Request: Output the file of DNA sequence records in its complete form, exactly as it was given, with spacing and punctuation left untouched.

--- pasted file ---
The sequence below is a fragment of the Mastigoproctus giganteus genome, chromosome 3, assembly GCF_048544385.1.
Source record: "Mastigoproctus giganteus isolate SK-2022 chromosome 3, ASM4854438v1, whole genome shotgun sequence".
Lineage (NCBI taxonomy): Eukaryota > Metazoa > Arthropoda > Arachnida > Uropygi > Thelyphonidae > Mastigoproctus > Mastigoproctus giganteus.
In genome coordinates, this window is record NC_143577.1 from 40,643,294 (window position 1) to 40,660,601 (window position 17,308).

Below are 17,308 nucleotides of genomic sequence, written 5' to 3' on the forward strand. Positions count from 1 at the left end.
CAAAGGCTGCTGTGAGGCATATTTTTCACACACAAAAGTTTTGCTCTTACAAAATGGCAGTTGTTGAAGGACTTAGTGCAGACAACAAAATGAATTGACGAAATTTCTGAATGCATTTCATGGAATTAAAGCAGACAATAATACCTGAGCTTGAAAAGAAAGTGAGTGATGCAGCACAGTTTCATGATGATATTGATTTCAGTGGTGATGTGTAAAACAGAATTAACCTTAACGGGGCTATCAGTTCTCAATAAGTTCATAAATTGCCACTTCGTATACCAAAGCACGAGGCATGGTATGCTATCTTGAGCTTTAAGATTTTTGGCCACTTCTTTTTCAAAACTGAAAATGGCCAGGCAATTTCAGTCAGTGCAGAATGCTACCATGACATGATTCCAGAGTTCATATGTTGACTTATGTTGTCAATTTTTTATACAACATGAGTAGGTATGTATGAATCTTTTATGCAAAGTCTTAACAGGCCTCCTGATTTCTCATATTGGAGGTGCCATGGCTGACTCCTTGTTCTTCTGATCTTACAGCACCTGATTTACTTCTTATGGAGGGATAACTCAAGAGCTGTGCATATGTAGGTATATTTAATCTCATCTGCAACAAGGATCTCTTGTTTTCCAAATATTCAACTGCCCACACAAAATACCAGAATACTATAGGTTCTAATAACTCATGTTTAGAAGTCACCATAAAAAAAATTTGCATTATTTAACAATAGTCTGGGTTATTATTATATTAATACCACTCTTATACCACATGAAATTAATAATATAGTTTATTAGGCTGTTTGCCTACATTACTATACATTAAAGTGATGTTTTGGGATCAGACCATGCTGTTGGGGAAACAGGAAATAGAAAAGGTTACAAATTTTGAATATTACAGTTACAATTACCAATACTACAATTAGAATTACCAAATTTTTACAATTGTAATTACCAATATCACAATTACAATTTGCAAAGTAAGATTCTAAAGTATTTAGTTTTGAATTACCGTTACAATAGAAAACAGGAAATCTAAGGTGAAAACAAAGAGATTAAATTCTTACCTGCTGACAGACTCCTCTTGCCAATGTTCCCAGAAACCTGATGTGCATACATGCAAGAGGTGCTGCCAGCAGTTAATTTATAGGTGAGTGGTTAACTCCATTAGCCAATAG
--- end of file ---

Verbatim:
The sequence below is a fragment of the Mastigoproctus giganteus genome, chromosome 3, assembly GCF_048544385.1.
Source record: "Mastigoproctus giganteus isolate SK-2022 chromosome 3, ASM4854438v1, whole genome shotgun sequence".
Lineage (NCBI taxonomy): Eukaryota > Metazoa > Arthropoda > Arachnida > Uropygi > Thelyphonidae > Mastigoproctus > Mastigoproctus giganteus.
In genome coordinates, this window is record NC_143577.1 from 40,643,294 (window position 1) to 40,660,601 (window position 17,308).

Below are 17,308 nucleotides of genomic sequence, written 5' to 3' on the forward strand. Positions count from 1 at the left end.
CAAAGGCTGCTGTGAGGCATATTTTTCACACACAAAAGTTTTGCTCTTACAAAATGGCAGTTGTTGAAGGACTTAGTGCAGACAACAAAATGAATTGACGAAATTTCTGAATGCATTTCATGGAATTAAAGCAGACAATAATACCTGAGCTTGAAAAGAAAGTGAGTGATGCAGCACAGTTTCATGATGATATTGATTTCAGTGGTGATGTGTAAAACAGAATTAACCTTAACGGGGCTATCAGTTCTCAATAAGTTCATAAATTGCCACTTCGTATACCAAAGCACGAGGCATGGTATGCTATCTTGAGCTTTAAGATTTTTGGCCACTTCTTTTTCAAAACTGAAAATGGCCAGGCAATTTCAGTCAGTGCAGAATGCTACCATGACATGATTCCAGAGTTCATATGTTGACTTATGTTGTCAATTTTTTATACAACATGAGTAGGTATGTATGAATCTTTTATGCAAAGTCTTAACAGGCCTCCTGATTTCTCATATTGGAGGTGCCATGGCTGACTCCTTGTTCTTCTGATCTTACAGCACCTGATTTACTTCTTATGGAGGGATAACTCAAGAGCTGTGCATATGTAGGTATATTTAATCTCATCTGCAACAAGGATCTCTTGTTTTCCAAATATTCAACTGCCCACACAAAATACCAGAATACTATAGGTTCTAATAACTCATGTTTAGAAGTCACCATAAAAAAAATTTGCATTATTTAACAATAGTCTGGGTTATTATTATATTAATACCACTCTTATACCACATGAAATTAATAATATAGTTTATTAGGCTGTTTGCCTACATTACTATACATTAAAGTGATGTTTTGGGATCAGACCATGCTGTTGGGGAAACAGGAAATAGAAAAGGTTACAAATTTTGAATATTACAGTTACAATTACCAATACTACAATTAGAATTACCAAATTTTTACAATTGTAATTACCAATATCACAATTACAATTTGCAAAGTAAGATTCTAAAGTATTTAGTTTTGAATTACCGTTACAATAGAAAACAGGAAATCTAAGGTGAAAACAAAGAGATTAAATTCTTACCTGCTGACAGACTCCTCTTGCCAATGTTCCCAGAAACCTGATGTGCATACATGCAAGAGGTGCTGCCAGCAGTTAATTTATAGGTGAGTGGTTAACTCCATTAGCCAATAG